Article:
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Hancock Middle-Senior High School losing assistant principal position

April 18, 2012|By JULIE E. GREENE | julieg@herald-mail.com

HANCOCK — The sole assistant principal position at Hancock Middle-Senior High School will be eliminated this summer, and the school will get an administrative intern for the next school year, the Washington County Public Schools superintendent said this week.

A guidance counselor position also will be added so the middle-high school and the elementary school have a counselor, Schools Superintendent Clayton Wilcox said Tuesday after a Washington County Board of Education meeting.

Currently, the two schools share a guidance counselor.

The school board voted 6-1 to approve personnel moves that included transferring Larry J. Smith, the assistant principal at Hancock Middle-Senior High, to Smithsburg High School, where he will be a social studies teacher during the next school year.

Board member Donna Brightman said Wednesday that she voted against the personnel moves because of the elimination of the Hancock assistant principal position.

“I think Hancock is a very unique, isolated community that needs additional help,” Brightman said.

Although Brightman said she understood the resource distribution and cost-cutting the school system needs to undertake, some areas in the county concern her.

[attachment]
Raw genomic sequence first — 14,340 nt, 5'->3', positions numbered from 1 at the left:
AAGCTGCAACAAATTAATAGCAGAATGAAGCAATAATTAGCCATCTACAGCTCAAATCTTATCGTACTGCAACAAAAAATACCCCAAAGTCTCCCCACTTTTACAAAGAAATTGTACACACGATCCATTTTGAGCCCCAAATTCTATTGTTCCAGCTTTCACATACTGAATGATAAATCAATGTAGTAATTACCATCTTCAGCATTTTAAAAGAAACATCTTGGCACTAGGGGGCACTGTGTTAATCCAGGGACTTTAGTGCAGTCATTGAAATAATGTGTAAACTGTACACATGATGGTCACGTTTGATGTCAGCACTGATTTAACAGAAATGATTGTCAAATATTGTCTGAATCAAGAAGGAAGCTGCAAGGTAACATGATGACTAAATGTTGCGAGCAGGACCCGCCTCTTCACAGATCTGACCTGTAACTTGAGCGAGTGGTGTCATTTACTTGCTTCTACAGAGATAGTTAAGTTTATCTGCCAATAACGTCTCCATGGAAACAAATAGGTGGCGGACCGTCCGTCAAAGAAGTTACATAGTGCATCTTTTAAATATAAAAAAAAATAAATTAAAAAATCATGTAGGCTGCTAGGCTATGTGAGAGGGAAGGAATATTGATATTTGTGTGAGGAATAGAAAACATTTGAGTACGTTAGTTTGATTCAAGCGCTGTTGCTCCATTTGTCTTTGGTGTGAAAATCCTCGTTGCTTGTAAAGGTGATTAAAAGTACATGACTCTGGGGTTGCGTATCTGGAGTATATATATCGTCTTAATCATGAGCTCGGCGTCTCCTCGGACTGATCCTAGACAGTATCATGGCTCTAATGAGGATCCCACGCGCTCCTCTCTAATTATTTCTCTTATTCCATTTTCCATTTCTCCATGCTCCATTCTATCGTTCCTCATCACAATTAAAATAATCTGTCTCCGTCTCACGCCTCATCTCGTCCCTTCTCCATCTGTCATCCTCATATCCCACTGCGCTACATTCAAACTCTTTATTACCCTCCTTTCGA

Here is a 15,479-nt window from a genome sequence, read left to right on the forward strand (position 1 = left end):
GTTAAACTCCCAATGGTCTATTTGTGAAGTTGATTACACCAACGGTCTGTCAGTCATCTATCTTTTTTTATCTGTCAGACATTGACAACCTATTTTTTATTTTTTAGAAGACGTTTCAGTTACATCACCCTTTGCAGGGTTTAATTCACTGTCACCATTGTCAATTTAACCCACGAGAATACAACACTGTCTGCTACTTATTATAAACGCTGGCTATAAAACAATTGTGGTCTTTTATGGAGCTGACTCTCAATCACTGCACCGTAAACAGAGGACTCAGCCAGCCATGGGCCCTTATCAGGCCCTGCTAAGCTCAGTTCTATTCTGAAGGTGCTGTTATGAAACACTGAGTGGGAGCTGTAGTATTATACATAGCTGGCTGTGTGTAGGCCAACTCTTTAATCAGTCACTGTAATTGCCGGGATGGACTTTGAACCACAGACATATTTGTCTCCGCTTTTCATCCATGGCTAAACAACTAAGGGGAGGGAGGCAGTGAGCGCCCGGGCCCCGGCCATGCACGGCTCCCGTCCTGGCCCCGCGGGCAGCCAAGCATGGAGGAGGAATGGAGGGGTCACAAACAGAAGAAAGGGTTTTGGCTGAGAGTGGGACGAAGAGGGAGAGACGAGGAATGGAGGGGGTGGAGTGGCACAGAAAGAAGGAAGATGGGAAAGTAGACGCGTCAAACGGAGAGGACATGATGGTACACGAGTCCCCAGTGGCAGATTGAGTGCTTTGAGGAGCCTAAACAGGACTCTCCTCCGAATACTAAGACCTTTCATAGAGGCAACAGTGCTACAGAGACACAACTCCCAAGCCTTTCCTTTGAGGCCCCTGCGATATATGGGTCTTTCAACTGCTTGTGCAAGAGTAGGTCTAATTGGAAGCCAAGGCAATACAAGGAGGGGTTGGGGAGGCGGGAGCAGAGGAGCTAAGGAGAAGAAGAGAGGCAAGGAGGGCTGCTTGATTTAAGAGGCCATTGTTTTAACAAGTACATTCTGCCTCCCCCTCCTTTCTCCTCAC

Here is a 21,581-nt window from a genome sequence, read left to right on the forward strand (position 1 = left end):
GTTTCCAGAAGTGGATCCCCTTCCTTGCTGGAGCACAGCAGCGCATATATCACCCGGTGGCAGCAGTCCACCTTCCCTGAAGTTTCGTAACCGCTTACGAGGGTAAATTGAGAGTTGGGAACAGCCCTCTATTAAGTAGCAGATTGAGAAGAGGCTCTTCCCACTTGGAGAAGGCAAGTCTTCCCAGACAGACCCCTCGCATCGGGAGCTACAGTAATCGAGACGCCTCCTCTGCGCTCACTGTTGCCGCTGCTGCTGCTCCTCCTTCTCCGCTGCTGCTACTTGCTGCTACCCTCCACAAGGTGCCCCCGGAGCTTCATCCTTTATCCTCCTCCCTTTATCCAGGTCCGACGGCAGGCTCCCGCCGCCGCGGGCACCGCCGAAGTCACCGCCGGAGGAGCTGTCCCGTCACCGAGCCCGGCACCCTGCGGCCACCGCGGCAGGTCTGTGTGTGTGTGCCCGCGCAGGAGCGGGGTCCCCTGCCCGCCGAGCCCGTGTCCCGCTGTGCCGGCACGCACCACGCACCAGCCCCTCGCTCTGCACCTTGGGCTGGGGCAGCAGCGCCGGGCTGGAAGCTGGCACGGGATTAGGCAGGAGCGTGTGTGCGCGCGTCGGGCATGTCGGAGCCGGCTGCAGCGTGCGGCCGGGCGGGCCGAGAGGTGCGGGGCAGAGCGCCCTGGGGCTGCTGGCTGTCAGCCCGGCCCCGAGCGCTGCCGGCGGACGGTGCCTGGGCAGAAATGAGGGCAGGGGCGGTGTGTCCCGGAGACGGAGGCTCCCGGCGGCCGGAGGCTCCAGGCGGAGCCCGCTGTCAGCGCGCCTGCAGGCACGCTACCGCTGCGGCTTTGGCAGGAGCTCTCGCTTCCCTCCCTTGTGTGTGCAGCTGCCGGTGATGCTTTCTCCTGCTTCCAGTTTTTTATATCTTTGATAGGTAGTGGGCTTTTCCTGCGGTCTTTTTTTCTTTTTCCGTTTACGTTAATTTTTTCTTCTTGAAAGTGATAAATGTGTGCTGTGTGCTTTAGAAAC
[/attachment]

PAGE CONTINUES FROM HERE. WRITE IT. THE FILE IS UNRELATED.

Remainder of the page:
But adding the guidance counselor and administrative intern is a step in the right direction, Brightman said.

Wilcox said Wednesday that eliminating the assistant principal position at Hancock was not a cost-cutting move.

Both Brightman and Wilcox said that Smith was very helpful to the  students.

“He’s been there for years. He knows the families. He goes to court when it’s necessary. He’s a strong advocate for children,” Brightman said.

Wilcox said he understood Smith’s value, but couldn’t support an assistant principal position at a school with such a small student population. Having two guidance counselors in the Hancock community will help with advocacy issues, he said.

In addition, Hancock Middle-Senior doesn’t have enough disciplinary problems or other issues that would require two full-time administrators, Wilcox said.

While the school is a combined middle and high school, the Hancock school’s 304 students is the second smallest student population among the county’s public high schools, according to fall 2011 enrollment data.

Barbara Ingram School for the Arts has about 220 students now, but is projected to have 275 students for the next school year, Ingram Principal Michael Thorsen said.

The arts school in downtown Hagerstown has not had an assistant principal since it opened in 2009, Thorsen said. This school year was the first time the arts school had an administrative intern, he said.

Wilcox said Wednesday that the administrative intern position at Ingram will be transferred to Hancock Middle-Senior for the next school year because Ingram didn’t meet growth projections.

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